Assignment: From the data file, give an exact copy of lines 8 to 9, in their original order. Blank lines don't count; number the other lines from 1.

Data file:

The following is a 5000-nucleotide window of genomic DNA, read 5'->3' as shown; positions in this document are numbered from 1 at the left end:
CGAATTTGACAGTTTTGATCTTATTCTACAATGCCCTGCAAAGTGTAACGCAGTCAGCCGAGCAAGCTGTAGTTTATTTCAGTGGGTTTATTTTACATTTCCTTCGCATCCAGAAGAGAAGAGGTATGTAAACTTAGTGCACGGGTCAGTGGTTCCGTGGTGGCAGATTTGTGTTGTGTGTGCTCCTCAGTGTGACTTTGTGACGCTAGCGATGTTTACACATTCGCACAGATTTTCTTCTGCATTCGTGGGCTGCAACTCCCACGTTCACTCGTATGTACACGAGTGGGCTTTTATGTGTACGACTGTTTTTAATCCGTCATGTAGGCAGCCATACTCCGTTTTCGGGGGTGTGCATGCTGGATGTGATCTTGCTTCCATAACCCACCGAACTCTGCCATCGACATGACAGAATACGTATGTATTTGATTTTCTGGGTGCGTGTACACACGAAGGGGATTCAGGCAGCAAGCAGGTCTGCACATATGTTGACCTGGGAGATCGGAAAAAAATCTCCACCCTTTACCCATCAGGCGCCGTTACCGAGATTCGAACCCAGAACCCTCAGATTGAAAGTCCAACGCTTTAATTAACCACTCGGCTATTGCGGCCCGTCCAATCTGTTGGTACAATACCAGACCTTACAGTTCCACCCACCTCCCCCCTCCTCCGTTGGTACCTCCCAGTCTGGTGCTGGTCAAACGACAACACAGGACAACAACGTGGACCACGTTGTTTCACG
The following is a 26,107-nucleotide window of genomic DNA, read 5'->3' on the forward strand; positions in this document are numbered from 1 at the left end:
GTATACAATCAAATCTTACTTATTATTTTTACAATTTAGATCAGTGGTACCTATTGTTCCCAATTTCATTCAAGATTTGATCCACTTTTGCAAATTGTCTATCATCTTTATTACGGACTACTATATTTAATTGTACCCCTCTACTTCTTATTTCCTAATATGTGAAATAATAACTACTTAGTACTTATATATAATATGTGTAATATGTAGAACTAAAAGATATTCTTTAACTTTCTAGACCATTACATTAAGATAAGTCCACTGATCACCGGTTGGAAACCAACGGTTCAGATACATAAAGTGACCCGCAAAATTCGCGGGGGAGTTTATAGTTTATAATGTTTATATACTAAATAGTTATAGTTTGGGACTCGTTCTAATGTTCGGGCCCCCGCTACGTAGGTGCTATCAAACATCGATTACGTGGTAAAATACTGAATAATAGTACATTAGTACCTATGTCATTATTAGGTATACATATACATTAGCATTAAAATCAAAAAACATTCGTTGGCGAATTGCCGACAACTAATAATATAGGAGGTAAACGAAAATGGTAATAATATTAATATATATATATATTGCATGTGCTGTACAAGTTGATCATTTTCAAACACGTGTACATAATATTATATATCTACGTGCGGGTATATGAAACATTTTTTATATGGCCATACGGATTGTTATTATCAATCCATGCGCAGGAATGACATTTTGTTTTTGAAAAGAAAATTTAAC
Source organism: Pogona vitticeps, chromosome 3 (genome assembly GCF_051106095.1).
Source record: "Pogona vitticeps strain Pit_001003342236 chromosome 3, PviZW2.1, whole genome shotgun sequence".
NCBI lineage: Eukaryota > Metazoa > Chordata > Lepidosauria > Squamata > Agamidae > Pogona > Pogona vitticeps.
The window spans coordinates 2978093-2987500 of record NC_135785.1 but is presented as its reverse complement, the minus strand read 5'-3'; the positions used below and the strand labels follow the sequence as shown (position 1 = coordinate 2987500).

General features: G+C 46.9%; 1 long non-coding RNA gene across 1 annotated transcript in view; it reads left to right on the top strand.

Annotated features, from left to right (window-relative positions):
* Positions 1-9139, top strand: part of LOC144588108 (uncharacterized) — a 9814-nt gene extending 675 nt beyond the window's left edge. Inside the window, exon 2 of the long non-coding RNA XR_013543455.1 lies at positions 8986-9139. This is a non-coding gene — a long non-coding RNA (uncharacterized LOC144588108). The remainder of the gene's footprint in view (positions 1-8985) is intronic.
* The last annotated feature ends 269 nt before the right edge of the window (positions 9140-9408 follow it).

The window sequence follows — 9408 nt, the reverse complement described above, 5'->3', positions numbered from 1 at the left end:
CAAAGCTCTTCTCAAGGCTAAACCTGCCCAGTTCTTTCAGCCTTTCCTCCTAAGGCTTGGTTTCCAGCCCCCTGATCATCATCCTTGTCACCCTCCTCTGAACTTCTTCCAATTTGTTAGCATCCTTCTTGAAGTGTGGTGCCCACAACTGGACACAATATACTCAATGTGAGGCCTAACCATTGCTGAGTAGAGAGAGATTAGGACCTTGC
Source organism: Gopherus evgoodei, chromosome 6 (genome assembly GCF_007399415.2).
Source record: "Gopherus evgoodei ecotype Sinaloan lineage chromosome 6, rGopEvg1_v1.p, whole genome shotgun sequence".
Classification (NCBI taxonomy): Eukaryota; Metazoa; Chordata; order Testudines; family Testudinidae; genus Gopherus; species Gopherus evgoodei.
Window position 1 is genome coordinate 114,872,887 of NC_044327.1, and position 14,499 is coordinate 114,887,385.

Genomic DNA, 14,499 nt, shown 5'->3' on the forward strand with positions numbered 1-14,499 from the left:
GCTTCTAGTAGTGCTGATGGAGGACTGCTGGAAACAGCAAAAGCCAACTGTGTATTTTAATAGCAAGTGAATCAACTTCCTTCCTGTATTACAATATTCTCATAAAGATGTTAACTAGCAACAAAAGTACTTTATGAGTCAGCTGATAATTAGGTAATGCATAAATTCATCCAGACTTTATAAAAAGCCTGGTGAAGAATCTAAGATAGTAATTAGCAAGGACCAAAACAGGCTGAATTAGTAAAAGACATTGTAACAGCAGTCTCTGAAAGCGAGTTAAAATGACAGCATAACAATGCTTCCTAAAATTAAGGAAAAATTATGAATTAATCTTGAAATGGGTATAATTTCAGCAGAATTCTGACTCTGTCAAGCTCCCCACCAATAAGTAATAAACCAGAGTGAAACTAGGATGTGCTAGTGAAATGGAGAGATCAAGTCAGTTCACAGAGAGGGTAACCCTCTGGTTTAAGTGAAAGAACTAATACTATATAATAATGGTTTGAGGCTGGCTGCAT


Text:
The window spans coordinates 2978093-2987500 of record NC_135785.1 but is presented as its reverse complement, the minus strand read 5'-3'; the positions used below and the strand labels follow the sequence as shown (position 1 = coordinate 2987500).

General features: G+C 46.9%; 1 long non-coding RNA gene across 1 annotated transcript in view; it reads left to right on the top strand.